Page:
Figure 2 (left panel) exemplarily shows a coronal slice of a 3D UTE MR dataset with the CNN-based segmentation superimposed and a direct comparison of the two techniques (right panel, DSC = 0.950). Values for the DSC of the different breathing depths are summarized in Table 1. In Fig. 3, representative examples of manual segmentations and according results obtained from model application are depicted for comparatively high (DSC: 0.995) and low similarity (DSC: 0.874).

Fig. 2
figure 2

Morphologic image with superimposed labels obtained by applying the proposed model (left, same slice as in Fig. 1) and direct comparison of the two labels (right): yellow—manual, blue—automatic, green—consensus (DSC: 0.950)

Table 1 Presented are mean and corresponding standard deviation of the overall dice similarity coefficient and separated for the different breathing states
Fig. 3
figure 3

Examples of different segmentation results are presented for direct comparison (upper row, yellow—manual, blue—automatic, green—consensus). Corresponding anatomic images are presented in the lower row. Left: An almost perfect overlap of the manual and the automatic segmentation (DSC: 0.995). Right: A slice near the chest wall with low overlap between manual and deep learning based segmentation (DSC: 0.874)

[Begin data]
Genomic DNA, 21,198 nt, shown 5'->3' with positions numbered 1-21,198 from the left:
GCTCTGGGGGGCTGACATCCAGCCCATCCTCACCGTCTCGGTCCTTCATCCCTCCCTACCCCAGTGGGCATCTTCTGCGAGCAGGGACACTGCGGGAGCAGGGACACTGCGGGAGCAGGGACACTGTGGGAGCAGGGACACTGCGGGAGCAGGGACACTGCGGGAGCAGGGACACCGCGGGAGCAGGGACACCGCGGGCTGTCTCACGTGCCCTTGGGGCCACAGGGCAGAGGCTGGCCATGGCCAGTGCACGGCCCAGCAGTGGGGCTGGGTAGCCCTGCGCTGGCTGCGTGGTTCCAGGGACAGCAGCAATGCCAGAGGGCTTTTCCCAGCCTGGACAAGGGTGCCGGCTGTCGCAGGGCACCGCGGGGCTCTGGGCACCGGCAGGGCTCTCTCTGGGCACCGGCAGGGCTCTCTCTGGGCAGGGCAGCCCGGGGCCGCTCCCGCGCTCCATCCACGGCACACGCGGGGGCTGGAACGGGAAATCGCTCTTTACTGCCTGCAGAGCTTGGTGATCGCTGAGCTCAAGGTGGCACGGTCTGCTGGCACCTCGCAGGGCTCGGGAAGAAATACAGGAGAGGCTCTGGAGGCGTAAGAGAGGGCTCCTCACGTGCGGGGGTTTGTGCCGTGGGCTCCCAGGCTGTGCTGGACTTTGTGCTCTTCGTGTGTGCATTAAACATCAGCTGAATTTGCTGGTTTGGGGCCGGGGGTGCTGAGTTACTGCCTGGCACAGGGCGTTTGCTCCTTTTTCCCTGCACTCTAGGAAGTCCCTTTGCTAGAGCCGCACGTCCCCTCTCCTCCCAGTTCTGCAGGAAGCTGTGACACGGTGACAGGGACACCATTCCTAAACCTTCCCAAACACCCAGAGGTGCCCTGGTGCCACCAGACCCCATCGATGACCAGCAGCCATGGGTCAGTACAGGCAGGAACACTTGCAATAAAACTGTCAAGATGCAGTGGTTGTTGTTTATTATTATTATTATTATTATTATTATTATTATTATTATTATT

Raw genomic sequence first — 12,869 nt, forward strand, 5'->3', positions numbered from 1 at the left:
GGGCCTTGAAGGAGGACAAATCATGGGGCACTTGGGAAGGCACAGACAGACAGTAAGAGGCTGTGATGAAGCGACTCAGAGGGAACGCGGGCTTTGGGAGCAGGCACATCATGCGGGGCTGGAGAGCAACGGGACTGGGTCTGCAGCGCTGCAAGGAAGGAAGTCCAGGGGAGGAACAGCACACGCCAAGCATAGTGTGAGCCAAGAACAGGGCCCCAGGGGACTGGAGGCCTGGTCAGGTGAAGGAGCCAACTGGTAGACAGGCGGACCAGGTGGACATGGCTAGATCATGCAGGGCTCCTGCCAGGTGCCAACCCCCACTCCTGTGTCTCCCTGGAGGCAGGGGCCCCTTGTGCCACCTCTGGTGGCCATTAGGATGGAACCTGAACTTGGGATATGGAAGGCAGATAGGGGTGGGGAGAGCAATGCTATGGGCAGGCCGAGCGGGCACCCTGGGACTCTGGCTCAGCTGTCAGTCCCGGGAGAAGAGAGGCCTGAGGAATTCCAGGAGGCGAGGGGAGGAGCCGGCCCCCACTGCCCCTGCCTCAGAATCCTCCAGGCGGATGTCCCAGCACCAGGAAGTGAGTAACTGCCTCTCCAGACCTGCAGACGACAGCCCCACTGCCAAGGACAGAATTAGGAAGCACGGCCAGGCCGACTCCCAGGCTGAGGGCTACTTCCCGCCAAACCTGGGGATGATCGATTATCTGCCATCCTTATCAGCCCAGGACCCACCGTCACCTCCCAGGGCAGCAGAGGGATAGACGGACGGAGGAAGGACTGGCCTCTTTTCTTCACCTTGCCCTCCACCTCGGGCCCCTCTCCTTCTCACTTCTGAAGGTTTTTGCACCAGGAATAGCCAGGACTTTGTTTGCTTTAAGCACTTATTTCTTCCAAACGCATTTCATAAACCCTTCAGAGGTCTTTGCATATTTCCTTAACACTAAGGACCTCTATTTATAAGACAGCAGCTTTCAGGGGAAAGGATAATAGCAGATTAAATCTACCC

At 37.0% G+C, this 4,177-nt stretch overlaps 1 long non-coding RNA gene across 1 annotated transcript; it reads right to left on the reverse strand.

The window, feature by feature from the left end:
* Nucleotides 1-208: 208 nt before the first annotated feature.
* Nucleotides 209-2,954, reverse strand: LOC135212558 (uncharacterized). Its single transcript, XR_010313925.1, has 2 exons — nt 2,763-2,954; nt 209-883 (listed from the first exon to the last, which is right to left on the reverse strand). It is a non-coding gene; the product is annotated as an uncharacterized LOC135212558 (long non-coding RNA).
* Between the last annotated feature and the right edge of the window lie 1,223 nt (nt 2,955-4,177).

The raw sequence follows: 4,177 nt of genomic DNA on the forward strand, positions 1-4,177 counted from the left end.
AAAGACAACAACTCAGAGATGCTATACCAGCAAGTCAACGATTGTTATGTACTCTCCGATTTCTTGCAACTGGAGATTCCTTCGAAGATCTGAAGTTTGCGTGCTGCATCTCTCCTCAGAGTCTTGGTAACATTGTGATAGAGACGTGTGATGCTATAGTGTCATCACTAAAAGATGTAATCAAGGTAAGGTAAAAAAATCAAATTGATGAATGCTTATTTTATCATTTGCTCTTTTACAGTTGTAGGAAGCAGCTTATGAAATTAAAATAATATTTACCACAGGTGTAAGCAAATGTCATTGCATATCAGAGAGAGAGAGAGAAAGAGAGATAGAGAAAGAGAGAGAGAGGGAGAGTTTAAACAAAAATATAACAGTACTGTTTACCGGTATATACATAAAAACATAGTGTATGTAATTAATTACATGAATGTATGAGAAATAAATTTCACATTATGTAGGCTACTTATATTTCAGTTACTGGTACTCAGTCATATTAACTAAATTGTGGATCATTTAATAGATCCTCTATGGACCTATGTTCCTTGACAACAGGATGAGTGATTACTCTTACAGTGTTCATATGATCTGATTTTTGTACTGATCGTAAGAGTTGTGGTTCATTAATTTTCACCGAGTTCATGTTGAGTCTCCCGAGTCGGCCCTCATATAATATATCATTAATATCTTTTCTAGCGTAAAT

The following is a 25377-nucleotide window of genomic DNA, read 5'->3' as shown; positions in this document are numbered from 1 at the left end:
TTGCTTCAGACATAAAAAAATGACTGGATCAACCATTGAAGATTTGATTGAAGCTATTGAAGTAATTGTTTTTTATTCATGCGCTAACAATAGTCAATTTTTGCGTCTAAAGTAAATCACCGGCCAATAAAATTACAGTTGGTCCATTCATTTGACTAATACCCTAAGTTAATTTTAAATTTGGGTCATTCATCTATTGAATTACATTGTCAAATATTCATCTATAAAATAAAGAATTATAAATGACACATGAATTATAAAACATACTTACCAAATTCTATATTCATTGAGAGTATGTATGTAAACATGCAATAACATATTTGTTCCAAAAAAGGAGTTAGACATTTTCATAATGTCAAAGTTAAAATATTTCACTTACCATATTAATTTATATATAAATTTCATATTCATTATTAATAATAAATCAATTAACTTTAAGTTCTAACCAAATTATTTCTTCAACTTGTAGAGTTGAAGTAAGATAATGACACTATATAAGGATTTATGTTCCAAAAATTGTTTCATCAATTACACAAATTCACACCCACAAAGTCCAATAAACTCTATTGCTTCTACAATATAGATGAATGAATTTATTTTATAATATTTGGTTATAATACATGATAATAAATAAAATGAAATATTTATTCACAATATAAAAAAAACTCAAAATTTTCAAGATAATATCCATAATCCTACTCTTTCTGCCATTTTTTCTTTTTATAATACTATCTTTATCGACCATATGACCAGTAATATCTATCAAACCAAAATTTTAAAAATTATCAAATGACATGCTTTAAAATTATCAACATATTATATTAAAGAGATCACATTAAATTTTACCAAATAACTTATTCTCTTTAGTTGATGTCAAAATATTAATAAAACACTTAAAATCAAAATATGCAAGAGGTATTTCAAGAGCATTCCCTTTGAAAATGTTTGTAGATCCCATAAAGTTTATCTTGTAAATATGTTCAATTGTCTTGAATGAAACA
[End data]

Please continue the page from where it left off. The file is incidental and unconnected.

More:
Table 2 summarizes the mean DSC values for the different sections of the lungs in bins from the anterior to the posterior part. The similarity of the segmentations was notably lower in ventral slices of the lung. Except for the most ventral section (DSC: 0.957 ± 0.081) all sections showed DSC values over 0.960 with a range from 0.960 to 0.976.

Table 2 Division of the lung segmentation in parts of 10% starting at the ventral (1) and ending at the most dorsal (10) section. The most ventral part delivered a notably smaller mean DSC value with an also larger standard deviation. HD shows a similar behavior with higher values in the two most ventral parts

Hausdorff distance is only defined if both datasets contain the label for the class lung. Therefore, the 8 false positive and the 6 false negative slices were excluded from the calculation of the HD. The obtained values for HD are summarized in Table 2. On average, HD was 4.1 ± 4.4 mm. Like the DSC, HD was larger in the most ventral parts (up to 5.3 ± 5.1 mm) and between 3.4 mm and 4.3 mm in the sections containing primarily lung. Interestingly, in the central section—containing the heart in most of the cases—a HD of 5.1 ± 2.1 mm was calculated while DSC values did not drop significantly here.

Lung volume and ventilation values